• Identifying genetic and molecular markers that drive melanoma growth and progression.
  • Expanding the use of neoadjuvant therapies to shrink tumors before surgery.
  • Optimizing radiation techniques to help control oligometastases.
  • Finding better treatments for brain metastases.

Research is also exploring the role of the tumor microenvironment, melanoma stem cells, and using nanoparticles to deliver therapy. The goals are to improve cure rates, survival, and quality of life for melanoma patients.

What are some prevention tips for melanoma?

  • Use sunscreen with SPF 30 or higher and broad-spectrum protection.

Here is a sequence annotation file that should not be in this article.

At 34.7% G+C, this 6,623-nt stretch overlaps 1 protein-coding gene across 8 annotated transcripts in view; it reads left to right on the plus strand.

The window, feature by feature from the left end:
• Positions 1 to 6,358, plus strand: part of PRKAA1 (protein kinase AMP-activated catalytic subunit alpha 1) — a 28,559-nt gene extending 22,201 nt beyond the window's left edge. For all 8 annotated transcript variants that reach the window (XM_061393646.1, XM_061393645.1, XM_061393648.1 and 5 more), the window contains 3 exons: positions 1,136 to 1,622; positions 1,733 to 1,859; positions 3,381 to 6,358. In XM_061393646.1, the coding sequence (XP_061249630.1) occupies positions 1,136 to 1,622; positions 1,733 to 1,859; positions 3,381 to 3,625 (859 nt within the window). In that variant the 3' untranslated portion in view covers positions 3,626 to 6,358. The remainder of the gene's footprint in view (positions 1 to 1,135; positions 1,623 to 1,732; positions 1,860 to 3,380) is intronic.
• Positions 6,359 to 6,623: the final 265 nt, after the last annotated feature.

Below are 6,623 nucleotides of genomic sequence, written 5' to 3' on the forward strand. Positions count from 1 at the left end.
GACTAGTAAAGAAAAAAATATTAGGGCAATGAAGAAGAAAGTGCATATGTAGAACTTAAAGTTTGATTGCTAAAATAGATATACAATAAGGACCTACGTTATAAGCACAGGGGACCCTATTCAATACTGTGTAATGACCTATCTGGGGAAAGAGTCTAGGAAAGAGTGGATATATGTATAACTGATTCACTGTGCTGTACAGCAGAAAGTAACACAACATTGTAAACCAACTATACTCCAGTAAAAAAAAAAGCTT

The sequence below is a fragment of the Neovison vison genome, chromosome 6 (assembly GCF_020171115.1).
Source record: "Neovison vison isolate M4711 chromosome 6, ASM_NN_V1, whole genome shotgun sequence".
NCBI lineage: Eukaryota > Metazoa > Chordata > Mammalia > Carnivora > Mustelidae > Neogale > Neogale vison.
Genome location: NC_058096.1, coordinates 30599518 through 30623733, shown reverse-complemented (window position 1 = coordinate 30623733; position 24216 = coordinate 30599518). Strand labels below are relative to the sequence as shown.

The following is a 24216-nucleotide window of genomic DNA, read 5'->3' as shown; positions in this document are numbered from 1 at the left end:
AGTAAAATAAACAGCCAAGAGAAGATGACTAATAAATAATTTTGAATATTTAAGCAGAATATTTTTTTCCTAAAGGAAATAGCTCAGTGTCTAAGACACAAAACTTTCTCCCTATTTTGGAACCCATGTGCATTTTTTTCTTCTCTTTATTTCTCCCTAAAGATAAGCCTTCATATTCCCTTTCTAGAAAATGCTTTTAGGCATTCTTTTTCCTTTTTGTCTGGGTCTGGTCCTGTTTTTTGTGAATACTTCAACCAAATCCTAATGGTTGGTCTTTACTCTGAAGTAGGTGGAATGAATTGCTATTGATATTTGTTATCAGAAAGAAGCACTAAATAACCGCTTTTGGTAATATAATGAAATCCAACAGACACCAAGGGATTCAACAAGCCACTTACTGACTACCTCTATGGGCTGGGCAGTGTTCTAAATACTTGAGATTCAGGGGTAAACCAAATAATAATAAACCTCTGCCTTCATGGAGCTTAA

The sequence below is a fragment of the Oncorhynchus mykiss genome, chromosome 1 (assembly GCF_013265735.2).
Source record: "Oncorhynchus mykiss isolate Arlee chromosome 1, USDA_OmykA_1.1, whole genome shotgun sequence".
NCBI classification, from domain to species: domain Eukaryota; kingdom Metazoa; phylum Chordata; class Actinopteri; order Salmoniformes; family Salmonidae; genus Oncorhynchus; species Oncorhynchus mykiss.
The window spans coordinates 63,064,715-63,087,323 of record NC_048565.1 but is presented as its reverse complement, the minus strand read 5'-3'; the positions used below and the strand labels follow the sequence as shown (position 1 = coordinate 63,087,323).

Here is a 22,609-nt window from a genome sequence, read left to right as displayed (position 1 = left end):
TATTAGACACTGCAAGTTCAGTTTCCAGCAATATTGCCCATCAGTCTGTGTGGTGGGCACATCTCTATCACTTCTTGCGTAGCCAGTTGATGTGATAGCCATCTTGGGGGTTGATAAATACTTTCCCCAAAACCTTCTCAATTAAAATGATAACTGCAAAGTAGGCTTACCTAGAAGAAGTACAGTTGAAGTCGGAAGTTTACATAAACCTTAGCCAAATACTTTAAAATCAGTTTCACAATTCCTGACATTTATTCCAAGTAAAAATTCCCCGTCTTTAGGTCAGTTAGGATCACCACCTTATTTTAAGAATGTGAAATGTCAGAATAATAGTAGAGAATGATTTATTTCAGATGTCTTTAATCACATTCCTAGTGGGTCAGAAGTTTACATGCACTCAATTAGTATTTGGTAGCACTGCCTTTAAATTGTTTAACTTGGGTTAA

• Avoid direct sun exposure between 10am and 4pm when rays are strongest.
  • Wear protective clothing like hats, long sleeves and sunglasses outside.
  • Don’t use tanning beds, which emit harmful UV radiation.
  • Examine skin regularly for new or changing moles and spots.
  • See a dermatologist for an annual skin cancer screening.
  • Use extra caution if you are pale-skinned, blonde or red-haired.
  • Take precautions even on cloudy days when UV rays still penetrate.

Reducing UV radiation exposure and catching melanomas early are key to lowering risk and improving prognosis.


The deadliest melanomas are those that are thicker, ulcerated, fast growing, arising on the head or neck, or have spread to lymph nodes or distant sites. Public education efforts that promote early detection, screening, and sun safety practices are critical to reduce mortality from melanoma. Ongoing research seeks to develop better treatments and ultimately find a cure even for advanced disease.